The Advocate General opinion in Case C-276/18: KrakVet involved the place of supply rules for goods. The basic rule is that where goods are dispatched or transported by the supplier, the place of supply is where the place of transport begins. There is a derogation to the basic rule whereby, in certain circumstances, the place of supply is where the customer is if the goods are dispatched or transported by or on behalf of the supplier. The taxpayer, a Polish company (KrakVet) sold goods (pet food) to customers in Hungary via its website. KrakVet offered customers the option of arranging transport with another Polish company connected to KrakVet (the two companies were owned by brothers). Alternatively, the customer could make use of the services of any other transporter. The taxpayer did not itself offer to transport the goods. KrakVet sought a binding ruling from the Polish tax authorities that the place of supply was Poland and not Hungary on the grounds that its supplies fell within the basic rule as it did not itself transport the goods. On the basis of the reply that it received from the Polish tax authorities, the taxpayer accounted for Polish VAT (at the reduced rate of 8%) instead of paying VAT in Hungary (at the rate of 27%). The taxpayer however received a demand for Hungarian VAT from the Hungarian tax authorities on the basis that the place of supply was in Hungary as it had intervened in the transport.

The Advocate General noted that the relevant place of supply rules had been considered by the EU VAT Committee after some tax administrations had noticed business arrangements which had split the supply of goods from their transport and delivery with a view to avoiding VAT in the Member State of destination. Against that background, the VAT Committee had (in 2015, after the tax year relevant to the taxpayer’s case), adopted guidelines which said that the place of supply should also be the Member State of destination where the supplier intervened “directly or indirectly” in dispatch or transport. The Advocate General also noted that the place of supply rule was due to change with effect from 1 January 2021 to include cases where the supplier intervenes indirectly in the transport of goods to the customer. However, the Advocate General decided that neither the VAT Committee guidelines nor the change to the rule – due to take effect next year – were relevant in interpreting the basic place of supply rule which was confined to cases where goods are dispatched or transported by or on behalf of the supplier and indirect intervention by the supplier was not relevant. The Advocate General offered her own interpretation of the terms dispatch and transport and set out a list of factors for the national court to consider when deciding whether, in reality, the pet food was dispatched or transported by or on behalf of the supplier.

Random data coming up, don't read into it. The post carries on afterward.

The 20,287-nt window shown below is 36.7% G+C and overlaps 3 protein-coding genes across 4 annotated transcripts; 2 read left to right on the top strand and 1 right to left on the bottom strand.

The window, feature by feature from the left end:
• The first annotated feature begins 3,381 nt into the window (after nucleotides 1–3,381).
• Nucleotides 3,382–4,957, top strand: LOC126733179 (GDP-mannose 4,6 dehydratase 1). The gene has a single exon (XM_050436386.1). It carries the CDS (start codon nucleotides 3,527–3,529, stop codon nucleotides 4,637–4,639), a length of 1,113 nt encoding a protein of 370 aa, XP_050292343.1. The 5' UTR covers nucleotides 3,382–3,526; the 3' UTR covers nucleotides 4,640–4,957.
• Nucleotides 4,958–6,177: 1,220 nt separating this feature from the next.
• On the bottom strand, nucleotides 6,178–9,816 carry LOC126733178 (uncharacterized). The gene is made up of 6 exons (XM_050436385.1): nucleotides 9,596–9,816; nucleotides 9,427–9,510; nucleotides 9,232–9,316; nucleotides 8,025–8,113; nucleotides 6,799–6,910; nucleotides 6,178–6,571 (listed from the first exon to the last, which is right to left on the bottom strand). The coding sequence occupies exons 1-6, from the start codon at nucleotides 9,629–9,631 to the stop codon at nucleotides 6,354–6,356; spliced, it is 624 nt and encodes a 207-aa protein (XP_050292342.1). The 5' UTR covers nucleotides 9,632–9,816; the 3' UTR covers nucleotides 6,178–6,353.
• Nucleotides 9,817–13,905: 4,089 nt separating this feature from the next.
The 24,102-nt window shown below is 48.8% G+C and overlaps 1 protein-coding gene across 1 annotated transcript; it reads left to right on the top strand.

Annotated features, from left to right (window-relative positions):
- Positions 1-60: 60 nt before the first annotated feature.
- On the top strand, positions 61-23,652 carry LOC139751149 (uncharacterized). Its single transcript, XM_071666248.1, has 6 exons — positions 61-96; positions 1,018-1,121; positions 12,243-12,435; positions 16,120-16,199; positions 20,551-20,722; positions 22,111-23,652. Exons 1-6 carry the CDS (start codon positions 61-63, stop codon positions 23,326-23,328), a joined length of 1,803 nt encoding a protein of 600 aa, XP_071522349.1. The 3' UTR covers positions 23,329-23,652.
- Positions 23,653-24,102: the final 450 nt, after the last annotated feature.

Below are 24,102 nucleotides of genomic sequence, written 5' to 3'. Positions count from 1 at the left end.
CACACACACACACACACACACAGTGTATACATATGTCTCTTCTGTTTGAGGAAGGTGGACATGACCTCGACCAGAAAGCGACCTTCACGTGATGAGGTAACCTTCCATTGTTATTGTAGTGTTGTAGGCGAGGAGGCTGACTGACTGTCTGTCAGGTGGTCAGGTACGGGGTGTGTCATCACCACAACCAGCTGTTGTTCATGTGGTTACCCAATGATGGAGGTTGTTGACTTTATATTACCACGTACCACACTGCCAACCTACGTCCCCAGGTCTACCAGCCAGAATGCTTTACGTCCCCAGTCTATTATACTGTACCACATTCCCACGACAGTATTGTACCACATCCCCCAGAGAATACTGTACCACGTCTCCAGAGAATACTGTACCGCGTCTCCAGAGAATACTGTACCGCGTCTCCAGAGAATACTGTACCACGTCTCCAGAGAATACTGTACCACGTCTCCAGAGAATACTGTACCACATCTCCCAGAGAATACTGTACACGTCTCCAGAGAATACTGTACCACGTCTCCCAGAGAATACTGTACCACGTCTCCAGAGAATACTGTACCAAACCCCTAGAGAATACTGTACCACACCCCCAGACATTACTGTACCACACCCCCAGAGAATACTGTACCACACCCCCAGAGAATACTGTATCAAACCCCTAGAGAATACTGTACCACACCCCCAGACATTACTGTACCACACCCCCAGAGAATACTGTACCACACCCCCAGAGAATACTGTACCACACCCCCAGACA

The AG also rejected the suggestion that KrakVet had entered into abusive practices; the taxpayer had prudently sought guidance from the competent Polish authorities and those authorities reached a legitimate conclusion, based on full disclosure, in circumstances which did not resemble the kind of artificial arrangement classically caught by the abuse doctrine. According to the Advocate General, it would run counter to the principle of cooperation among Member States (and probably the principle of legitimate expectation) if the Hungarian tax authorities were allowed to treat as abusive, conduct which had been treated as legitimate by another Member State tax authority.

DLA Piper comment: Although the distance selling rules are due to change with effect from 1 January 2021, this opinion is of interest for its elucidation of the terms dispatch and transport as well as its discussion of the concepts of abuse, legitimate expectation and cooperation among Member States. If the Court follows the opinion, tax authorities may need to consider their own internal guidance on the distance selling rules and whether, if it reflects the VAT Committee guidelines, it needs to be changed, as indirect intervention in the transport of goods does not currently give rise to a supply of goods “by or on behalf of the supplier.”